T here's a four-letter word I keep run- ning into, and this week I've fnally decided to look into it. No, I'm not going to get into anything rude here. And for what it's worth, unlike most of the words we mean when we say "four-letter word," this one is of Latin origin, not Anglo-Saxon. The word is code. Its frst defnition as a noun in the Oxford English Dic- tionary, labeled "Roman Law," reads, "One of the various systematic collec- tions of statutes made by later emperors," such as Justinian's code. Its frst cited use is in the enticingly titled work "Handlyng Synne," by poet and histo- rian Robert Manning, in 1303. Code came from the Latin codex, in turn a variant on caudex. The original meaning of that word was "the trunk of a tree." From there codex was extended to mean wooden tablet, book, or specifcally, a code of laws. The idea behind a "code" is to compile, or bundle, a lot of disparate bits of legislation into a single volume, or series of volumes, where they are more or less freely acces- sible, in libraries or, today, online. I've been running into the "U.S. Code" frequently in a book I've been working on. A law will be known as, say, the Adminis- trative Procedure Act (1946), and have a further tag as Public Law 79-404 – indicat- ing that it was the 404th piece of legislation to pop out of the sausage mill of the 79th Congress (1945-47). But it will be "codifed," as the expression goes, as, in this instance, U.S. Code Vol. 5, Sec. 500–596 (2012). From 1804, we have the Code Napoléon – another compilation of laws from another emperor. But during the 19th century, code expanded from a strictly legal meaning to "a system or collection of rules or regulations on any subject." Oxford cites a reference from Samuel Taylor Coleridge: "In the legislative as in the religious Code." The sense of "code of honour" arose about this time. The 19th century also saw the rise of code to mean "a system of words arbitrarily used for other words or for phrases, to se- cure brevity and secrecy." In the days of paying by the word for one's messages, people learned to use code to save on the cost of their telegrams. That must be what the Pall Mall Gazette was getting at when it reported, in 1884, "Telegraph companies had to face ... the ex- tension of the use of code words." It sounds like the annoyance today's television ad- vertisers face when viewers TiVo past their commercials, or catch all the good parts on YouTube, doesn't it? As a verb, code goes back to the early 19th century – but Oxford's examples sound very contemporary. Here's one from 1815: "Robbery ... Is sternly coded as a deadly crime." The computing sense of code goes back to the 1940s. Genetic code, which builds metaphorically on the idea of "instructions for a machine," with man as the machine, made its appearance in 1961, according to Merriam-Webster. Today, that dictionary gives a couple of defnitions for code as a verb that would appear to be mutually contradictory: "to put (a message) into the form of a code so that it can be kept secret" and also "to mark (something) with a code so that it can be identifed." This is the paradox of code: It refers both to ways of making things secret and to ways of making things known. If you haven't been in war, it's difficult to un- derstand the complex feelings veterans have. The battlefield can leave a soldier grappling with mental conflicts and haunting memories that need to be sorted out. As this week's cover story reports, those who have been there know the experiences, have been sorting them out, and can be helpful to others. How do we care for our returning veterans? The first step is making the effort to understand them – and that involves patient listening to their stories with a depth of love that gives them the opportunity to explore the feelings and at - titudes they've brought back. When I was an Air Force chaplain, one of the most useful skills I developed was learning to lis - ten with an open heart. Equally important was the demand to main - tain the highest vision of these veterans as the precious children of God. This spiritual fact about them is essential to healing – no mat - ter what they've been through, or what they've done. A clear understanding of the uncondi - tional love of God for these individuals needs to inform my view of them. I found it determined my ability to help them. God is the Mind and Love that governs the universe, and is wholly good. Realizing that God's love for each individual is supreme, un - diminished, and unchanged has the effect of renewing, regenerating, and healing. How pow - erful is God's love? It's sufficient to heal any men- tal challenges a veteran can experience in war. How do we gain the conviction that God's help is right at hand and will meet the need? My discipline is to turn to the teaching and life of Christ Jesus and God's promises in Scripture. The chapter "Prayer" in "Science and Health with Key to the Scriptures," by Mary Baker Eddy, proclaims and explains the central promise of the Bible this way: "The prayer that reforms the sinner and heals the sick is an absolute faith that all things are possible to God, – a spiritual understanding of Him, an unselfed love" (p. 1). I've seen the power of God's love heal veterans of alcoholism, violent behavior, drug addiction, post-traumatic stress disorder, and life-threatening wounds and diseases. This promise from Proverbs often comforts those seeking guidance: "Trust in the Lord with all your heart, and do not rely on your own in - sight. In all your ways acknowledge him, and he will make straight your paths" (Proverbs 3:5, 6, New Revised Standard Version). It's interesting that this Scripture comforts, because it's a very de - manding passage. The first three phrases are demands upon the reader – then comes the promise. Helping a veteran begins with taking seri - ously those three demands in our estimate of the individuals before us. As we do, through patience and love, we can help them begin to trust divine Love, rely on how divine Mind sees them as beloved, good, and even intact. As we acknowledge God's power and presence, paths to wholeness begin to open, and blessings from Love begin to heal whatever needs healing. – Brian Talcott After veterans return home A ChristiAn sCienCe perspeCtive The paradox of 'code' verbal energy by Ruth Walker the ChristiAn sCienCe Monitor Weekly | June 16, 2014 47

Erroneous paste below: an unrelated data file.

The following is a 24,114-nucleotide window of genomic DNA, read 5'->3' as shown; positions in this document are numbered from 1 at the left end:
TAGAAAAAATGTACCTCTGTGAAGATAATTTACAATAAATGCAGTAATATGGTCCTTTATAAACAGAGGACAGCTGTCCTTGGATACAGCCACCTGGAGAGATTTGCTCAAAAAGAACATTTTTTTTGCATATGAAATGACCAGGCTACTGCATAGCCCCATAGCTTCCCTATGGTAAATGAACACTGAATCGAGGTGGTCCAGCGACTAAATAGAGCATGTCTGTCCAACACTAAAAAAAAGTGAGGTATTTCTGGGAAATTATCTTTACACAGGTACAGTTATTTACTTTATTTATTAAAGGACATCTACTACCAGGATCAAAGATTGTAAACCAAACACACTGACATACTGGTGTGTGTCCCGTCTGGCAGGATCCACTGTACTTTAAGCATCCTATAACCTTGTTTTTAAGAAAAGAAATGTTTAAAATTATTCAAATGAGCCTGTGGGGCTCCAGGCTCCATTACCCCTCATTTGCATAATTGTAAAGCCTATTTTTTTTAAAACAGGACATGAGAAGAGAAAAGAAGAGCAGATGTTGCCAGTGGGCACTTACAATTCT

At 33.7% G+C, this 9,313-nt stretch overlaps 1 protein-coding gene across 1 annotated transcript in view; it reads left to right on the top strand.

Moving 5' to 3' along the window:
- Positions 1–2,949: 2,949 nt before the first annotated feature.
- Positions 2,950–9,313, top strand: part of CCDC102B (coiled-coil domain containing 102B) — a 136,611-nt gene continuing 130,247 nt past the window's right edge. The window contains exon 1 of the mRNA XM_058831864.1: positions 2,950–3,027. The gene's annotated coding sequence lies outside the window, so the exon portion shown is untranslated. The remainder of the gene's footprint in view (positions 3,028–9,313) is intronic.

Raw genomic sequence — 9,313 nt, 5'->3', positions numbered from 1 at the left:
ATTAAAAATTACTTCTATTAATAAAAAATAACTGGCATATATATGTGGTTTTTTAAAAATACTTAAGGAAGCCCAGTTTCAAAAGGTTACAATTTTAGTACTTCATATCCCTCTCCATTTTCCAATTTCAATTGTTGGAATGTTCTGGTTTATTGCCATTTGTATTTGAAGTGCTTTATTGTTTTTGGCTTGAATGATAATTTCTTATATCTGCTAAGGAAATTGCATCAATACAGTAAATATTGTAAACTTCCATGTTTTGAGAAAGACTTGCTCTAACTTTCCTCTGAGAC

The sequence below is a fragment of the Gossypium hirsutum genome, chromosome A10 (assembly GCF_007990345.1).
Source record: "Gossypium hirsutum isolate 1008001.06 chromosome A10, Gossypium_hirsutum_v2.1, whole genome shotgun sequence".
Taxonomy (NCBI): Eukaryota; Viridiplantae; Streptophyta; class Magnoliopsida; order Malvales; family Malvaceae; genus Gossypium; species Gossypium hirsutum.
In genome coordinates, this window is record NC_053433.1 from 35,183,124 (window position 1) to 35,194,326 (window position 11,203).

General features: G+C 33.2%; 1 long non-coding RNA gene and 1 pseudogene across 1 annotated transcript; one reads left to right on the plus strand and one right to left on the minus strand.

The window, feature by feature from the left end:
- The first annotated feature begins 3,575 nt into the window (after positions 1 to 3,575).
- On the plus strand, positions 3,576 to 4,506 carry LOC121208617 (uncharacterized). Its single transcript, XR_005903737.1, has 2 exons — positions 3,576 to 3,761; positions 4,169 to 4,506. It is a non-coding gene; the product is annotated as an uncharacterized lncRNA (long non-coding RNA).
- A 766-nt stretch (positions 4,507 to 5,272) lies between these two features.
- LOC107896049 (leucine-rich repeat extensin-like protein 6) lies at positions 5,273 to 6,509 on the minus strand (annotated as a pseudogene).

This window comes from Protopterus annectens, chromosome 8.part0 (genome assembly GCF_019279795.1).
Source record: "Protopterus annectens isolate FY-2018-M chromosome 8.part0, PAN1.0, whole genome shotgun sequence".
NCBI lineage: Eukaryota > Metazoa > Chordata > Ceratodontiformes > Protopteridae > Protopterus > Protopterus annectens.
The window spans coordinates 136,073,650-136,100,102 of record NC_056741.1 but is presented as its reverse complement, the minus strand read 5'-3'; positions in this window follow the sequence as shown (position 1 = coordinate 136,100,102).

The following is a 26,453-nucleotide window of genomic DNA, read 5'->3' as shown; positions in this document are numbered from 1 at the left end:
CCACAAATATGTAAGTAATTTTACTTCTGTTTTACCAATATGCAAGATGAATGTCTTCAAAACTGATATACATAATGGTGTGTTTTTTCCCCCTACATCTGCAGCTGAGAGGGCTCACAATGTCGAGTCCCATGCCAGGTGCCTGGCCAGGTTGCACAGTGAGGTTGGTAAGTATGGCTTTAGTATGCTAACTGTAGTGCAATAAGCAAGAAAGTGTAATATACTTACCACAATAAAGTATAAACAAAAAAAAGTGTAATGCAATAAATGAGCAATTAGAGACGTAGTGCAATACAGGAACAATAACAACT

Articles in this issue

Archives of this issue

view archives of The Christian Science Monitor Weekly - Vol 106 / Issue 30